von Seth, J., van der Valk, T., Lord, E. et al. Genomic trajectories of a near-extinction event in the Chatham Island black robin. BMC Genomics 23, 747 (2022). https://doi.org/10.1186/s12864-022-08963-1
Genomic trajectories of a near-extinction event in the Chatham Island black robin
|Author:||von Seth, Johanna1,2,3; van der Valk, Tom1,2; Lord, Edana1,2,3;|
1Centre for Palaeogenetics, Svante Arrhenius Väg 20C, 106 91, Stockholm, Sweden
2Department of Bioinformatics and Genetics, Swedish Museum of Natural History, Stockholm, Sweden
3Department of Zoology, Stockholm University, 106 91, Stockholm, Sweden
4Department of Biology, Lund University, Ecology Building, 223 62, Lund, Sweden
5Ecology and Genetics Research Unit, University of Oulu, 90014, Oulu, Finland
6Department of Biochemistry and Biophysics, Science for Life Laboratory, Stockholm University, 17121, Solna, Sweden
7Department of Anatomy, University of Otago, Dunedin, 9054, New Zealand
8Coastal People Southern Skies Centre of Research Excellence, University of Otago, PO Box 56, Dunedin, 9054, Aotearoa, New Zealand
9Department of Zoology, University of Otago, Dunedin, 9054, New Zealand
10School of Biological Sciences, University of Canterbury, Christchurch, 8140, New Zealand
11Department of Conservation, Biodiversity Group, Auckland, New Zealand
12Department of Conservation, Science and Capability, Christchurch, New Zealand
13School of Agricultural, Environmental and Veterinary Sciences and Gulbali Institute, Charles Sturt University, PO Box 789, Albury, NSW, Australia
|Online Access:||PDF Full Text (PDF, 1.7 MB)|
|Persistent link:|| http://urn.fi/urn:nbn:fi-fe2022112166331
|Publish Date:|| 2022-11-21
Background: Understanding the micro-evolutionary response of populations to demographic declines is a major goal in evolutionary and conservation biology. In small populations, genetic drift can lead to an accumulation of deleterious mutations, which will increase the risk of extinction. However, demographic recovery can still occur after extreme declines, suggesting that natural selection may purge deleterious mutations, even in extremely small populations. The Chatham Island black robin (Petroica traversi) is arguably the most inbred bird species in the world. It avoided imminent extinction in the early 1980s and after a remarkable recovery from a single pair, a second population was established and the two extant populations have evolved in complete isolation since then. Here, we analysed 52 modern and historical genomes to examine the genomic consequences of this extreme bottleneck and the subsequent translocation.
Results: We found evidence for two-fold decline in heterozygosity and three- to four-fold increase in inbreeding in modern genomes. Moreover, there was partial support for temporal reduction in total load for detrimental variation. In contrast, compared to historical genomes, modern genomes showed a significantly higher realised load, reflecting the temporal increase in inbreeding. Furthermore, the translocation induced only small changes in the frequency of deleterious alleles, with the majority of detrimental variation being shared between the two populations.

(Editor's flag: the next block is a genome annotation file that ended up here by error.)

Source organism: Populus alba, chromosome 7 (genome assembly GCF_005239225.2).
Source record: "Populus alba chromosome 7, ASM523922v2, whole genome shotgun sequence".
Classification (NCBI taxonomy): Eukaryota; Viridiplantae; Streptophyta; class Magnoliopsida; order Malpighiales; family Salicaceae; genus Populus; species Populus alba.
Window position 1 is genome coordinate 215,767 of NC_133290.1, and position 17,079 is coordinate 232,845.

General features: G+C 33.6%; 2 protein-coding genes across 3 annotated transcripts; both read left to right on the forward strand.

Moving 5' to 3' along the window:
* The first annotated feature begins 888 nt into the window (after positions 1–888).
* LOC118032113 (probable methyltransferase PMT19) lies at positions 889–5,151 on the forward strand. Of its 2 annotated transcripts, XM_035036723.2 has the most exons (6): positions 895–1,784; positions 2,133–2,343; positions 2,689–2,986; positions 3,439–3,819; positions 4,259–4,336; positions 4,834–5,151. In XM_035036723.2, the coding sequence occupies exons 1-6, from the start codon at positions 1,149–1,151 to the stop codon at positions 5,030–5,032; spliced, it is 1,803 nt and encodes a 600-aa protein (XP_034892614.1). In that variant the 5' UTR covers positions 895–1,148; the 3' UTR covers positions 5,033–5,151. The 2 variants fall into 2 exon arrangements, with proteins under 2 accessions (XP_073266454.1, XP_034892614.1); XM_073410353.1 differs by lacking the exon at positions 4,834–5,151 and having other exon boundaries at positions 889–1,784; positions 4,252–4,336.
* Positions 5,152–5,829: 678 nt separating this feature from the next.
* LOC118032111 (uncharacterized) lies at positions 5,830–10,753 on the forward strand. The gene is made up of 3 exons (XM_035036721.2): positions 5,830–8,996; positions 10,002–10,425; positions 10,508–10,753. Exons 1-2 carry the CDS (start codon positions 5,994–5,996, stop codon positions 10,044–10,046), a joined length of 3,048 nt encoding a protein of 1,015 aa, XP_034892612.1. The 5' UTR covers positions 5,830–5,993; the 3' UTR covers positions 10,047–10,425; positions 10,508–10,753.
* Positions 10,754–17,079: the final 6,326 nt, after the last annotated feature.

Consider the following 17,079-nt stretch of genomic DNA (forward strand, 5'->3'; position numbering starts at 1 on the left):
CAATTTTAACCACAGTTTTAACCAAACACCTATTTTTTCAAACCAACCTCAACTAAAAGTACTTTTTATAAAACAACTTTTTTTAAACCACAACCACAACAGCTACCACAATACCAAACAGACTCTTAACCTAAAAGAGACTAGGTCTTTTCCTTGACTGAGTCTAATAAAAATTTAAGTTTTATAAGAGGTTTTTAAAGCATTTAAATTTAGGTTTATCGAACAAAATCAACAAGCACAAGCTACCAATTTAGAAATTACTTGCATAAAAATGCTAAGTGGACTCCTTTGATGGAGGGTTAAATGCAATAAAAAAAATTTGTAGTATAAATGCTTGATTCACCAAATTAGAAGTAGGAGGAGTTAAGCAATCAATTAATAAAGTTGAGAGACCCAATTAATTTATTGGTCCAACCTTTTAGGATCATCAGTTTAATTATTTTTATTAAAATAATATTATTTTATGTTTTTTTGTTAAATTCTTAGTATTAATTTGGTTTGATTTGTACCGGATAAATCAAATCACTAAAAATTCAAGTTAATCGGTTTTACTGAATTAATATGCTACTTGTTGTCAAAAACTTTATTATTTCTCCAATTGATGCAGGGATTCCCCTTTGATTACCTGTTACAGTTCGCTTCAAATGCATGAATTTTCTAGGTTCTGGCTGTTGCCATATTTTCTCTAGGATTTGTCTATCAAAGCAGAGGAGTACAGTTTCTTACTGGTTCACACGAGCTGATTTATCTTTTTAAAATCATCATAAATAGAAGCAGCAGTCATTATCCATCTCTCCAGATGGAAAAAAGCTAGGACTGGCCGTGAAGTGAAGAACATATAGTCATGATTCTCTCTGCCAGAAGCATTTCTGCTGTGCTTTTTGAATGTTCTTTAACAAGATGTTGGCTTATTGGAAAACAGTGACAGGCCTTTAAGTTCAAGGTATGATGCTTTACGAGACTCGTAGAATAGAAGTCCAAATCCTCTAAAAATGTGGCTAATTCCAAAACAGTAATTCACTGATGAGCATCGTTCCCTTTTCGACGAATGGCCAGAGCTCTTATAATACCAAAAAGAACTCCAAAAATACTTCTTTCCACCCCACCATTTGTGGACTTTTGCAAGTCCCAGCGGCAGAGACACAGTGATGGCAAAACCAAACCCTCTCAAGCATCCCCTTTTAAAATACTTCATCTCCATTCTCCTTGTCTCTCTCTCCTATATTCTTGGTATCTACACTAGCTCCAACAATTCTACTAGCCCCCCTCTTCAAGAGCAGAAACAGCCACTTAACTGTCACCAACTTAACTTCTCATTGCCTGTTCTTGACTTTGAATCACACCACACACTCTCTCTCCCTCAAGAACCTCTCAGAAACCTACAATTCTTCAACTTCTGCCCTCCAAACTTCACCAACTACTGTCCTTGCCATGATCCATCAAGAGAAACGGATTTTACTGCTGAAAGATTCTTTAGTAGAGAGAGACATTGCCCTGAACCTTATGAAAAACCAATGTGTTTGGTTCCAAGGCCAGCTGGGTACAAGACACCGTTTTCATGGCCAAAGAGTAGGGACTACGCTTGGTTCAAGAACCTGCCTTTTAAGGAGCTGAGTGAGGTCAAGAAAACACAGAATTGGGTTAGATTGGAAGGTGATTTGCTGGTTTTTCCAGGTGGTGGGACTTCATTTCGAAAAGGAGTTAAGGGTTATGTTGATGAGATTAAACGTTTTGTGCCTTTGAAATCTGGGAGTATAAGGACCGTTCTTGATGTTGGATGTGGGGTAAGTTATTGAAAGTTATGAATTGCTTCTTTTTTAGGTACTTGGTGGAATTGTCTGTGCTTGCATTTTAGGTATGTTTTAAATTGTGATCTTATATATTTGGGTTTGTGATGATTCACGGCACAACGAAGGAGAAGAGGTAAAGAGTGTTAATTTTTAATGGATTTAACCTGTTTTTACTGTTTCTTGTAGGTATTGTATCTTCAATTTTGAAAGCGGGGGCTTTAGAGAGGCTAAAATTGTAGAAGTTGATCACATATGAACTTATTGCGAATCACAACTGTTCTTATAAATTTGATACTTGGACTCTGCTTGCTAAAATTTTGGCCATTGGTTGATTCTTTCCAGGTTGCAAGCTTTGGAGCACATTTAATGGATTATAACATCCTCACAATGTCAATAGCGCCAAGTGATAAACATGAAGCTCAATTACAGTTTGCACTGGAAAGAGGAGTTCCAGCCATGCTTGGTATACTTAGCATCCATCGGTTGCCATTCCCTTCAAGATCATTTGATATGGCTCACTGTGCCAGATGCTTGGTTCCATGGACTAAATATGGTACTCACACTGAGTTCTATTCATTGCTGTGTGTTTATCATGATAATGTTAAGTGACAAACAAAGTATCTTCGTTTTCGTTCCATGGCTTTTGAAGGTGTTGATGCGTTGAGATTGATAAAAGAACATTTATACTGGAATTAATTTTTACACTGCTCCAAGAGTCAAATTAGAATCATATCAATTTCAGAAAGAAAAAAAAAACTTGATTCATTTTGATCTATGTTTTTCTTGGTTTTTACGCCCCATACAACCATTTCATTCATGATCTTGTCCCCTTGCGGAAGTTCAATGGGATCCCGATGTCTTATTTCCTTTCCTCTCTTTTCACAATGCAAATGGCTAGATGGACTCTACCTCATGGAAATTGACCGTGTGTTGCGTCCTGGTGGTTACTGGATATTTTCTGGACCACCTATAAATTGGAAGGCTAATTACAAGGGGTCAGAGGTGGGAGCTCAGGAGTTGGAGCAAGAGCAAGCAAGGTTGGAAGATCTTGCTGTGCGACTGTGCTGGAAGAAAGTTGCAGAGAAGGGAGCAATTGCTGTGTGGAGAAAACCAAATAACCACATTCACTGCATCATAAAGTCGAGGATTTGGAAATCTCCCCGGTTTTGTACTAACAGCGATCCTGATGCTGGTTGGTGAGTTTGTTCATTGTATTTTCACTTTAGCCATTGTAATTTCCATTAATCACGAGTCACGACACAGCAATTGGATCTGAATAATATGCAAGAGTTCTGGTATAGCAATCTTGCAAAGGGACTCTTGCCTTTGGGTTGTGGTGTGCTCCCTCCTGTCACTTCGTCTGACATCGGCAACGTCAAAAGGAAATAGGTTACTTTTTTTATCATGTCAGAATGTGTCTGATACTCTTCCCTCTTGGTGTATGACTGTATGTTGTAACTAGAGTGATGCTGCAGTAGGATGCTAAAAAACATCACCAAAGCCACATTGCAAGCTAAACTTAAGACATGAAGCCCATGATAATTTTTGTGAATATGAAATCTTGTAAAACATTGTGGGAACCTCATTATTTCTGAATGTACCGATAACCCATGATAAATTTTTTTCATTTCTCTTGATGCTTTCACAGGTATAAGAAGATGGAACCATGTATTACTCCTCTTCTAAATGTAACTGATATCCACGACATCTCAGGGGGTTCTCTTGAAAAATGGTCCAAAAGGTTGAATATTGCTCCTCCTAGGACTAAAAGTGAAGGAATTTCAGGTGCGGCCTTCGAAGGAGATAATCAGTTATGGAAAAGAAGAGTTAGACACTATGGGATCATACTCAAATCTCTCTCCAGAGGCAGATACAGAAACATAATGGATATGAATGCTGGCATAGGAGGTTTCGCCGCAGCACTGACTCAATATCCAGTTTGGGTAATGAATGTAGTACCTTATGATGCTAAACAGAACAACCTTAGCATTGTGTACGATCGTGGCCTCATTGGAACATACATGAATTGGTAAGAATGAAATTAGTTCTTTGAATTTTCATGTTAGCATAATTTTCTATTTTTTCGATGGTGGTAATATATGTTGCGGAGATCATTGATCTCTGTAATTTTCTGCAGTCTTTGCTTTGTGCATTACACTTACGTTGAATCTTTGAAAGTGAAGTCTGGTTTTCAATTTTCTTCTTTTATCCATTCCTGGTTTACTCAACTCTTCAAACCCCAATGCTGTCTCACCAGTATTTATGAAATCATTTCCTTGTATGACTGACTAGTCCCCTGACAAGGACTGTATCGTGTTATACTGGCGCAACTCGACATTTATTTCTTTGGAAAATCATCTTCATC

Conclusions: Our results highlight the dynamics of mutational load in a species that recovered from the brink of extinction, and show rather limited temporal changes in mutational load. We hypothesise that ancestral purging may have been facilitated by population fragmentation and isolation on several islands for thousands of generations and may have already reduced much of the highly deleterious load well before human arrival and introduction of pests to the archipelago. The majority of fixed deleterious variation was shared between the modern populations, but translocation of individuals with low mutational load could possibly mitigate further fixation of high-frequency deleterious variation.
|Type of Publication:||
A1 Journal article – refereed
|Field of Science:||
1181 Ecology, evolutionary biology
Open access funding provided by Stockholm University. N.D. was funded by the Swiss National Science Foundation (Postdoc Mobility grant P300PA_177845), Carl Tryggers Foundation (Grant CTS 19: 257) and University of Otago Research Grant 2017. B.C.R. acknowledge University of Otago Research Grant 2017 and Performance based research funding from the Department of Zoology, University of Otago. J.v.S. and L.D. acknowledge support from FORMAS (grant 2015–676). L.D. and E.L. acknowledge funding from FORMAS (2018–01640) and the Bolin Centre for Climate Research. M.M. acknowledges funding from the Brian Mason Scientific and Technical Trust and the Mohamed bin Zayed Species Conservation Fund for Black robin research on Hokorereoro in 2014/15.
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